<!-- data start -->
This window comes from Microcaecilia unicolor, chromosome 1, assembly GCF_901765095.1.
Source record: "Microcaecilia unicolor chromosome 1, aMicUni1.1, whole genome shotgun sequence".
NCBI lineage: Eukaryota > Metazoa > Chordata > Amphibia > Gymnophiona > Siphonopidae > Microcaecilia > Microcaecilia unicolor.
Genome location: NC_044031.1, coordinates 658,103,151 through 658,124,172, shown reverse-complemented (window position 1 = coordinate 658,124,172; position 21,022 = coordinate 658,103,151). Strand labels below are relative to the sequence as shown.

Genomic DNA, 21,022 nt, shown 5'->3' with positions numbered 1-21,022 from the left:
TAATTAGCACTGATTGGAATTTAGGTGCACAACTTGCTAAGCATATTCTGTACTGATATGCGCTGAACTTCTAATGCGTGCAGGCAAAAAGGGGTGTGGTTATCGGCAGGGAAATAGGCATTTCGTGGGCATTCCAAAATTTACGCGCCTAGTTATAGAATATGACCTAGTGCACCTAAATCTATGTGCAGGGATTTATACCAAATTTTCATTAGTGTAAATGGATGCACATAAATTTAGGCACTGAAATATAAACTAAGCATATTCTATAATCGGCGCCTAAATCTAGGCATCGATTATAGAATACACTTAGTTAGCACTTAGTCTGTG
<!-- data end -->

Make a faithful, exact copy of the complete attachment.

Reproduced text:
This window comes from Microcaecilia unicolor, chromosome 1, assembly GCF_901765095.1.
Source record: "Microcaecilia unicolor chromosome 1, aMicUni1.1, whole genome shotgun sequence".
NCBI lineage: Eukaryota > Metazoa > Chordata > Amphibia > Gymnophiona > Siphonopidae > Microcaecilia > Microcaecilia unicolor.
Genome location: NC_044031.1, coordinates 658,103,151 through 658,124,172, shown reverse-complemented (window position 1 = coordinate 658,124,172; position 21,022 = coordinate 658,103,151). Strand labels below are relative to the sequence as shown.

Genomic DNA, 21,022 nt, shown 5'->3' with positions numbered 1-21,022 from the left:
TAATTAGCACTGATTGGAATTTAGGTGCACAACTTGCTAAGCATATTCTGTACTGATATGCGCTGAACTTCTAATGCGTGCAGGCAAAAAGGGGTGTGGTTATCGGCAGGGAAATAGGCATTTCGTGGGCATTCCAAAATTTACGCGCCTAGTTATAGAATATGACCTAGTGCACCTAAATCTATGTGCAGGGATTTATACCAAATTTTCATTAGTGTAAATGGATGCACATAAATTTAGGCACTGAAATATAAACTAAGCATATTCTATAATCGGCGCCTAAATCTAGGCATCGATTATAGAATACACTTAGTTAGCACTTAGTCTGTG